Whole Grains, Bran May Fight Hypertension in Men
Low Vitamin D Levels May Boost Men's Heart Attack Risk
MENTAL HEALTH
Heal Your Life® Tips for Living Well
Estrogen May Help Men's Hearts
Musicians' Brains Tuned to Emotions in Sound
PAIN
'Cell Phone Elbow' -- A New Ill for the Wired Age
Are We Exercising Pain Away? Not So Much.
Acupuncture, Real or Fake, Eases Back Pain
PHYSICAL THERAPY
PREGNANCY
Alternative Treatments May Boost IVF Success
Mom's Extra Pregnancy Pounds May Raise Child's Heart Risks
Pre-Pregnancy Weight Linked to Babies' Heart Problems
SENIORS
Save Your Aging Brain, Try Surfing The Web
High-Impact Activity May Be Good for Old Bones
Video Gaming Just Might Fight Aging
SEXUAL HEALTH
SLEEP DISORDERS
Pay Attention to Signs That Say You're Too Fatigued to Drive
Exercising Throat Muscles May Relieve Sleep Apnea
Moderate Aerobics May Ease Insomnia Symptoms
WOMEN'S HEALTH
Exercise Boosts Bone Density in Breast-Feeding Moms
Whole Grains, Bran May Fight Hypertension in Men
Being Active an Hour a Day Puts Brakes on Weight Gain
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Musicians' Brains Tuned to Emotions in Sound

FRIDAY, March 13 (HealthDay News) -- Musical training enhances the ability to recognize emotion in speech and other sounds, a finding that suggests that musical training might benefit people with language problems and impaired emotional perception.

"Quickly and accurately identifying emotion in sound is a skill that translates across all arenas, whether in the predator-infested jungle or in the classroom, boardroom or bedroom," Dana Strait, a music cognition researcher at Northwestern University, said in a university news release.

Strait and her colleagues studied 30 musicians and non-musicians, ages 19 to 35, and found that the more years of musical experience people had and the earlier they began their music studies, the better the ability of the nervous system to process emotion in sound.

During the study, participants heard a 250-millisecond fragment of a distressed baby's cry. Electrodes placed on the volunteers' scalps measured their sensitivity to the sound. The results showed that musicians' brainstems zeroed in on the complex part of the sound that carried more emotional elements but did not pay as much attention to the simpler -- less emotion-conveying -- part of the sound. This did not occur in non-musicians, the researchers found.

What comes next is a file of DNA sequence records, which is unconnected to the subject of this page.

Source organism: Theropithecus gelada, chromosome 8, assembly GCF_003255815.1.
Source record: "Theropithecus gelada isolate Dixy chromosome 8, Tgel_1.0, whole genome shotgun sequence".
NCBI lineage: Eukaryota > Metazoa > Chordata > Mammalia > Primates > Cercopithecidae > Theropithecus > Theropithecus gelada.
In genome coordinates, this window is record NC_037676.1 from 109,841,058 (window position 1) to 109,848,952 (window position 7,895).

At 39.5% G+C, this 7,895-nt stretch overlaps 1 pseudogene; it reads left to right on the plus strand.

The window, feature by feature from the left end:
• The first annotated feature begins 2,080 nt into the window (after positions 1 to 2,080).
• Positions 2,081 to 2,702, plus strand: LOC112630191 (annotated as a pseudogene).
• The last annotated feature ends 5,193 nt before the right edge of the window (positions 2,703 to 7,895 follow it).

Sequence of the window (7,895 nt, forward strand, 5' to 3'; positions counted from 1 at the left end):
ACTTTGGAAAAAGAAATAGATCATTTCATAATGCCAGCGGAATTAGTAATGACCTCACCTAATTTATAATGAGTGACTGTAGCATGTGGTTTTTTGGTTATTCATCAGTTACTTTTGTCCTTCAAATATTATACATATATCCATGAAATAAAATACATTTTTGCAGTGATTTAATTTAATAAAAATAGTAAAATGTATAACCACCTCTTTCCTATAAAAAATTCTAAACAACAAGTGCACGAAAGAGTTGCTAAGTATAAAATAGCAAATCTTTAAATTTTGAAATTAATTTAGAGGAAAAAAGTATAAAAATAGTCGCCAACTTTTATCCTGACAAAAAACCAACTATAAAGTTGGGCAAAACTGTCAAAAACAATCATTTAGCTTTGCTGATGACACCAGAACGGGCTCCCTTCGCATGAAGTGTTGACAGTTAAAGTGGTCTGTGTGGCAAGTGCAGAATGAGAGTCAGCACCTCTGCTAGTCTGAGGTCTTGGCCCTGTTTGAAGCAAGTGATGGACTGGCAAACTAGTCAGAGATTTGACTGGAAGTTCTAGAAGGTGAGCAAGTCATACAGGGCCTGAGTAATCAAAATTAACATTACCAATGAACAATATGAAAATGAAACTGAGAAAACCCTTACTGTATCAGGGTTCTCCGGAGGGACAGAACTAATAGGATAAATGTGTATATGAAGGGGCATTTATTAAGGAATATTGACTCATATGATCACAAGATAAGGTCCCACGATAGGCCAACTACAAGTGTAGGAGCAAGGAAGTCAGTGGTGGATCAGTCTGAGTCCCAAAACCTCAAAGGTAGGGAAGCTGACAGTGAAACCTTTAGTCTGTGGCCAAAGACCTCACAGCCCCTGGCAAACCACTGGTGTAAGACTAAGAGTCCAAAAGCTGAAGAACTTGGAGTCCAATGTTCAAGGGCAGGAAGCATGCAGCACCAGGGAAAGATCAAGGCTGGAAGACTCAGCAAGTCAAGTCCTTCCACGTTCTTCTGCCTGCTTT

"That [musicians'] brains respond more quickly and accurately than the brains of non-musicians is something we'd expect to translate into the perception of emotion in other settings," Strait said.

The sound elements processed more efficiently by musicians are the same ones that children with language disorders have trouble encoding, the researchers noted.

"It would not be a leap to suggest that children with language processing disorders may benefit from musical experience," said study co-author and neuroscientist Nina Kraus.

Strait, who formerly worked as a therapist with autistic children, noted that impaired emotional perception is a major characteristic of autism and Asperger's syndrome. She suggested that musical training might help promote emotion processing in people with these conditions.

The study was published in the European Journal of Neuroscience.

More information

The American Music Therapy Association has more about music therapy.



-- Robert Preidt



SOURCE: Northwestern University, news release, March 3, 2009

Last Updated: March 13, 2009